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SOUVENIR-CHARTERS TOWERS, 1872 TO JULY, 1950             Page 7


MOST of the ore produced was treated at the local crushing mills. These were of the stamper type battery. The ore being fed from the hoppers through a stone cracker and then conveyed to another hopper from which it was fed into the stamper boxes. These boxes contain water and the stamper crushes the stone into pulp, which is forced through a very fine wire woven screen. The first gold recovered comes from these boxes which are charged with mercury to catch the free or coarse gold. The pulp is then washed over copper plates which are charged with mercury (or quicksilver) attracts the gold and these plates are scrubbed and the mercury squeezed into amalgam balls which are later retorted. The mercury going off in a vapour from the retort pot once it meets the cool air, is recovered in its original form. After the pulp leaves the gold tables (that is the copper plates) it is run through launders and then goes over what is called a "Wilfley Table." This table has a perpetual shaking movement and the "Mineral Content" of the pulp, which is called concentrates and is much heavier than the residues or sands is shaken to the extreme edge of the body of pulp passing over the Wilfley table and is guided into a special vat. These concentrates usually contain a high percentage of the gold output of the stone and as a rule are sent to the smelters for treatment.

The residues or sands after passing over the Wilfley table are either dumped or lifted, by some means and carried away into large vats or settling pits. (This method was used in the earlier days and is still used in some mills today although modern methods of cyanidation would obviate some of the handling necessary under this method of treatment.) From these settling pits the sands are carted out on to a flat, where they are spread and dried, and rolled. The sands are then carted back and placed in large vats (cyanide vats) where a cyanide solution is poured into the vats and percolates through the sands and this solution is then drained by means of an outlet valve through pipes, where it then flows through a series of boxes, charged with zinc shaving.    These shavings attract the gold content from the solution, and eventually the shavings are roasted and then smelted when a gold bullion is recovered. This bullion is again smelted and by the use of certain fluxes, all impurities are taken off leaving the gold bar. For the benefit of those who have not witnessed the pouring of the molten gold from the smelting pot into the cast iron moulds, I would say there is no better sight. An orange flame pours forth into the mould, the gold being the heavier substance goes to the bottom and the fluxes and impurities form a crust on the top. This is referred to as the slag.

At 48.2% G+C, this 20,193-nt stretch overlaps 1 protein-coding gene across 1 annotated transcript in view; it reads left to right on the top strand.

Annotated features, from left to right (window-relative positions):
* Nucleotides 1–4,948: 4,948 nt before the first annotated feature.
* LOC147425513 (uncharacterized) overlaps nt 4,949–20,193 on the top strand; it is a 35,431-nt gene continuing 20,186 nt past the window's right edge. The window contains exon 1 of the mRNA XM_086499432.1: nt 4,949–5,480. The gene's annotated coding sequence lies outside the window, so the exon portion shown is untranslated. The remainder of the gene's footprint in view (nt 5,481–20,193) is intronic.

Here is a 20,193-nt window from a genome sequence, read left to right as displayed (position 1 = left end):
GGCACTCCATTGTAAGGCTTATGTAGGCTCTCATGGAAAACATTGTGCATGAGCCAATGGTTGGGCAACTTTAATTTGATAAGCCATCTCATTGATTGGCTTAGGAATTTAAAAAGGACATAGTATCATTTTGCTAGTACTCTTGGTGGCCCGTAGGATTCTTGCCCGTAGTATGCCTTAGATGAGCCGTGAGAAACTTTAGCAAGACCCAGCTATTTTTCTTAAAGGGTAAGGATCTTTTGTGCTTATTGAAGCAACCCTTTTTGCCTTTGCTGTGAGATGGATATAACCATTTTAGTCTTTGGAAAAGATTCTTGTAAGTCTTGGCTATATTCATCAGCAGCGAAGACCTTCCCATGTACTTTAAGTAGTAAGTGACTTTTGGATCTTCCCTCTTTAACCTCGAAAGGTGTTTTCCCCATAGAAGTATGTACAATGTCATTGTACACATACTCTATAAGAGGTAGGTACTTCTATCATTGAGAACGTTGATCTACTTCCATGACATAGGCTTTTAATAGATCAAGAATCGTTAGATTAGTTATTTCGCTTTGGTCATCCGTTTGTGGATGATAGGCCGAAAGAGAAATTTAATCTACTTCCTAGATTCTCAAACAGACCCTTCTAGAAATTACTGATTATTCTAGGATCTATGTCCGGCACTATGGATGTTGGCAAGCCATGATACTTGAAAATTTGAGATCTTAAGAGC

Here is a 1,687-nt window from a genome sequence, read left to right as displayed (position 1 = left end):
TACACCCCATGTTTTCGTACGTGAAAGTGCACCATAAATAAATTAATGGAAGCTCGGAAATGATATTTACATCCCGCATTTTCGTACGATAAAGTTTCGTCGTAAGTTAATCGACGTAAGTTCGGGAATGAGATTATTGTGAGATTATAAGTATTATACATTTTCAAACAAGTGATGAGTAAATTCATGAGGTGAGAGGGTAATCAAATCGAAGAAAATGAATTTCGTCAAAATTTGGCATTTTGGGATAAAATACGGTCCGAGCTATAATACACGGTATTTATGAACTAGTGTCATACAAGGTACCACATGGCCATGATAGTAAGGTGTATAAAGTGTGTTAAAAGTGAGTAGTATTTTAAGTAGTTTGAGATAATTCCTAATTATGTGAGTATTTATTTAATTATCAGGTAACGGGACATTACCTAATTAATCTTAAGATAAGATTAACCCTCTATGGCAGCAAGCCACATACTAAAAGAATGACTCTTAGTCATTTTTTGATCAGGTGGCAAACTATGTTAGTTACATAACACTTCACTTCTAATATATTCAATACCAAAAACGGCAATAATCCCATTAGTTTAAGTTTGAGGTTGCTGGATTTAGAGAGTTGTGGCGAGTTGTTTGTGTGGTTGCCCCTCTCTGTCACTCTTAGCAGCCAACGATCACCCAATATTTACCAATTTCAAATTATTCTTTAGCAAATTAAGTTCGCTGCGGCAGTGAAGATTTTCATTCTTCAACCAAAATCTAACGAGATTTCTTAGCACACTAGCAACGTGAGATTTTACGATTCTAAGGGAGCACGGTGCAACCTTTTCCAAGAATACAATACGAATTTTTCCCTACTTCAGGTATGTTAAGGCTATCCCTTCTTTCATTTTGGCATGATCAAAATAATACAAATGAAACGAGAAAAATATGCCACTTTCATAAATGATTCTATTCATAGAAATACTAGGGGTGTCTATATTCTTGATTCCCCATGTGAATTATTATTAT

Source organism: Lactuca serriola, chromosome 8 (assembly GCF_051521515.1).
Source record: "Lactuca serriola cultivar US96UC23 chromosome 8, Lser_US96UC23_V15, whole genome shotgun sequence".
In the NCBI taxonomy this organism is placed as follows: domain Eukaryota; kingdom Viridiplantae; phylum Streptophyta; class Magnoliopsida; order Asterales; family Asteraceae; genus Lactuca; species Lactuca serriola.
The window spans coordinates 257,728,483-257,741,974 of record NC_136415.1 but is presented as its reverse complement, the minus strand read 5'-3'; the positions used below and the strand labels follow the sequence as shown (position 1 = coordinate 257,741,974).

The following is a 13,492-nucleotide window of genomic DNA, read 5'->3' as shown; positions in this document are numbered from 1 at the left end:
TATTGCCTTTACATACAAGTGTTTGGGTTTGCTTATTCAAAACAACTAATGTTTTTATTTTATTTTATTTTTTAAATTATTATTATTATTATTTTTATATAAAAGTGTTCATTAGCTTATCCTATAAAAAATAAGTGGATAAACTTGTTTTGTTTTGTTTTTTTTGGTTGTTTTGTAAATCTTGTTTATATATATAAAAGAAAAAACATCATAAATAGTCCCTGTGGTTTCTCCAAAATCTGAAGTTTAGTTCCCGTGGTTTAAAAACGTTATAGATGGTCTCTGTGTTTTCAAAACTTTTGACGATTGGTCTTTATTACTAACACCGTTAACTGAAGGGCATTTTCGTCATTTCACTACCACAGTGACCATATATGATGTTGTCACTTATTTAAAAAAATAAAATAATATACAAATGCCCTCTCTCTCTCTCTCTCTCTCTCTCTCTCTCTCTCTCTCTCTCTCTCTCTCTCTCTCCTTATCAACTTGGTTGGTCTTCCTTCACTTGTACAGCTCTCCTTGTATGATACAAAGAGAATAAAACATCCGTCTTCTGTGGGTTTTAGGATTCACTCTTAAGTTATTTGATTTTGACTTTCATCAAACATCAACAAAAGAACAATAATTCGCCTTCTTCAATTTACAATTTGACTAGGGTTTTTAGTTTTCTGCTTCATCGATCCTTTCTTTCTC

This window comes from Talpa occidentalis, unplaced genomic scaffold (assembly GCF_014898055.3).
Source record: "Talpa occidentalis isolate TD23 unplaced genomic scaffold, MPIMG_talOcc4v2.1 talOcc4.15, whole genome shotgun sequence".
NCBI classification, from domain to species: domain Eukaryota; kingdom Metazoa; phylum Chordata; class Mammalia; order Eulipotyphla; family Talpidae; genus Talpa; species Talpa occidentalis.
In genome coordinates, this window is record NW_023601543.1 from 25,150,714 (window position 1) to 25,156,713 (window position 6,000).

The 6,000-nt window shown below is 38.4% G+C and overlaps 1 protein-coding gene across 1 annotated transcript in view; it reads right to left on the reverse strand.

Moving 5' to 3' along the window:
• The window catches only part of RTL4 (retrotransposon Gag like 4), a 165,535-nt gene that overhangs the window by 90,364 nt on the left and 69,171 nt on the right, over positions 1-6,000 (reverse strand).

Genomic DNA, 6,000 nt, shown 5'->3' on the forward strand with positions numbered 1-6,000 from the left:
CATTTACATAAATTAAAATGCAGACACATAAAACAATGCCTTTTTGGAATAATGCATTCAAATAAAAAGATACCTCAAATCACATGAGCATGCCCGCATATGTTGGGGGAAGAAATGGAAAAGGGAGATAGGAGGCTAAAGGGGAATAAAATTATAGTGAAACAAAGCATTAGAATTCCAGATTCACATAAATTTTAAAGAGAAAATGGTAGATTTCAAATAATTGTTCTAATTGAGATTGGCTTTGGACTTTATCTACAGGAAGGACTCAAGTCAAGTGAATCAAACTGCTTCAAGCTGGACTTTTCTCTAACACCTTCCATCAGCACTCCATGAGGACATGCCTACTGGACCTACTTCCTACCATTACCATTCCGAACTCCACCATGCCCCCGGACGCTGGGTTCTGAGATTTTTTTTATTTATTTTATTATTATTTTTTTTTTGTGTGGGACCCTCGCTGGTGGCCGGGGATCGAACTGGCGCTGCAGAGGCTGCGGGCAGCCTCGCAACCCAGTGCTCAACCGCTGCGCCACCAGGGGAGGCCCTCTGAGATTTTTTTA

THE results were very satisfactory and although the directors were a very economical body of men, the credit for the success really belonged to their Manager, Mr. Brown.
The process used included calcinating and chlorinating the percentage of gold extracted being as high as 97 per cent. in some cases.
At the time at least a dozen or more mines on the Towers field sent their tailings to the works, but there were a few men who would do anything but patronise a local institution and would send their tailings overseas for treatment, and in many cases after paying freight and treatment charges, the value of the gold won would show a loss to the owners, who did not patronise their local works.
The cyanide process was eventually responsible for the closing of the Pyrites Works, although the Australian Gold recovery works (cyanide agents for McArthur Forrest the discoverers of cyanide process) was operating for a
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